Sunday, September 30, 2012


Greetings from Baker Heritage Farms;

Rain, rain, and more rain - fall has arrived and it promises to provide relief from this past summer's heat and drought.

David and Debbie went down to the test garden this past Monday and picked watermelon (both Moon & Stars and Congo), some more beans, cucumbers, and naturally, more squash. The pumpkins are still doing good and David is hoping that they make it to mid-month when they are supposed to ripen.

The watermelons were saved and served at Sunday Night's For Everyone at our church. Donald got to taste test them, and they passed. No one at church complained about them.

Small Pickin's
We are getting near to the end of our harvest opportunities, but it is good to see that the test garden produced so well (better than we had hoped).

Debbie and David went to Smart Mart in Cameron and picked up 500 pounds of Lime. This is less than half of what we will need but will get us started on preparing the production fields. We were unable to do anything with it this weekend due to weather, but hope to get it down soon. We will ultimately need about 1,200 pounds as we need to apply 20 pounds per 1,000 square feet, and we have over 60,000 square feet in production fields.

On Thursday, David, Debbie, and Donald visited with LeFlore County NRCS (Natural Resources Conservation Service) to ensure that we could "alter" Headache Creek (a very small creek that cuts through field 1). We named it headache creek as it is rather deep (probably about a foot) and you cannot see it when the hay is growing. As a result, when you are driving between the main creek and the production fields, unless you remember, you end up with a headache.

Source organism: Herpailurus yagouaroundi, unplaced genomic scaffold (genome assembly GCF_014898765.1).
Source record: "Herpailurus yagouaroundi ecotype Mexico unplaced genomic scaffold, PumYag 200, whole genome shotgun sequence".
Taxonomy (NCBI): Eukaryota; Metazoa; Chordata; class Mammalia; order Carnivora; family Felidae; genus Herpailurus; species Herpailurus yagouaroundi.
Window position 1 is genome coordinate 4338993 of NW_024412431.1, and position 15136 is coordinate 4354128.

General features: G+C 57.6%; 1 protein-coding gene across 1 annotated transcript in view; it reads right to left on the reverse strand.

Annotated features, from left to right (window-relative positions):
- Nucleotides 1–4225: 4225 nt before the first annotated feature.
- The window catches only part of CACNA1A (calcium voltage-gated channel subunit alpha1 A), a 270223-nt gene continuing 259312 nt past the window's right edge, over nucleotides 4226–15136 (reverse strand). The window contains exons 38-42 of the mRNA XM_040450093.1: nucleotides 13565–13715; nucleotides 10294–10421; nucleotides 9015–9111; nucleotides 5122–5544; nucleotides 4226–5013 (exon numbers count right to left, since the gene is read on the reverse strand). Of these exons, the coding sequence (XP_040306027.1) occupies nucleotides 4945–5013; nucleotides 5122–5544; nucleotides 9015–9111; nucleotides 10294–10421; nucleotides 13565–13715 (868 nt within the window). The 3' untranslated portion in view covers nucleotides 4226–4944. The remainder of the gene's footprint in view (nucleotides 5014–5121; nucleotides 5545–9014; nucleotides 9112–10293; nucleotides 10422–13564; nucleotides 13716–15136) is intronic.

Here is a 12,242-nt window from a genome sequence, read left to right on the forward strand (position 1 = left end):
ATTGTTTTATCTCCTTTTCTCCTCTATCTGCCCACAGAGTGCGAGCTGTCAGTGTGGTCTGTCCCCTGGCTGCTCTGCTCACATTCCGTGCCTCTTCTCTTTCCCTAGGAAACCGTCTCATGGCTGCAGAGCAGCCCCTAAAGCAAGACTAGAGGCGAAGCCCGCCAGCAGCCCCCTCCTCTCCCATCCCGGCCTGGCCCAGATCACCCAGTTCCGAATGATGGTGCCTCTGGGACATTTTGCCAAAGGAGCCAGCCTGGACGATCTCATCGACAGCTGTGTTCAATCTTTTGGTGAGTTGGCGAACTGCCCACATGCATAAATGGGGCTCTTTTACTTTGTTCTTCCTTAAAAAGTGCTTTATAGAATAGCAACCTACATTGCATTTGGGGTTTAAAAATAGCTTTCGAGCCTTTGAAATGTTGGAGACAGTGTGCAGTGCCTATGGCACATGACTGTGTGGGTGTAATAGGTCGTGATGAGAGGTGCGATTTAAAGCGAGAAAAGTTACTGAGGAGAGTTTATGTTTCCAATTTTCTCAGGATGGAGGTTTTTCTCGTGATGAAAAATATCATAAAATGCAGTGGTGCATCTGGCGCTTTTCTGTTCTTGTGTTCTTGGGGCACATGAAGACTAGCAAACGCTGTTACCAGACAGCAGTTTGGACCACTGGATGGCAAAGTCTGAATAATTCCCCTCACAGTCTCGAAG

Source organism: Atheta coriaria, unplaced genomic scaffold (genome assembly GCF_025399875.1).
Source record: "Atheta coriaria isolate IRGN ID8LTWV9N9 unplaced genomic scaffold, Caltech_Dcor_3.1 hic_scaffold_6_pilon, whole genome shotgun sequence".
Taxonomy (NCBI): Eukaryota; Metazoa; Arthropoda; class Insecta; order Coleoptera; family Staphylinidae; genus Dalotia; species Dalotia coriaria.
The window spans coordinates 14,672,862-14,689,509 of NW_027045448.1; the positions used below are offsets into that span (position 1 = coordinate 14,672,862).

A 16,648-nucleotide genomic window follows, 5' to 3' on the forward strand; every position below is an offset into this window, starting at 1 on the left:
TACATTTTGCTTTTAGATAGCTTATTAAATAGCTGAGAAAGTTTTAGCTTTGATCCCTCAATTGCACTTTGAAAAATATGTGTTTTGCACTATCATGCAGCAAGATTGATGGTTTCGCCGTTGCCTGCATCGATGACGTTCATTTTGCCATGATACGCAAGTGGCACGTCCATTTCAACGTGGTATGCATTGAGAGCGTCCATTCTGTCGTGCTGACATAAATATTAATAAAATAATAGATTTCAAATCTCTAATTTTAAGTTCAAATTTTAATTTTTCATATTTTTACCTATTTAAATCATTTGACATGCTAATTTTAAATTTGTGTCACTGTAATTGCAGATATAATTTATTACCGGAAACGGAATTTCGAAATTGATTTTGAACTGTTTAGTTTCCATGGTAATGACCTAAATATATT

This coming Saturday is our Church's Fall Festival, and we have donated 53 pounds of processed and frozen squash. If you live in the area and are needed some frozen squash, be sure to drop by the Heavener First United Methodist Church, in Heavener, OK.

Until next week:

Blessings from Baker Heritage Farms

Sunday, September 23, 2012


Greetings from Baker Heritage Farms;

This past Wednesday David went down to the test garden and picked what he said (hoped?) was the last squash harvest of the year (it wasn't, there are still more growing).

He picked a lot of vegetables:

Zucchini Squash
We have had an excellent crop of Zucchini Squash. These were from the Wednesday harvest.

Patty Pan Squash & Cucumbers
We also had an excellent crop of Patty Pan Squash - more than we really anticipated. We have had a fair crop of Cucumber, though it probably could have been better.

Pole Beans
Our first, and possibly only, bean harvest - at least we had enough to harvest.
The "Farm" Kitchen
Debbie and David sliced and diced 11 pounds of Patty Pan Squash and 42 pounds of Zucchini Squash this week. It is now located in our church's freezers. The church fall festival is coming up and we plan to sell the squash at the festival. All proceeds will go to the church.

We also have several watermelon coming ripe and at least a few pumpkins growing.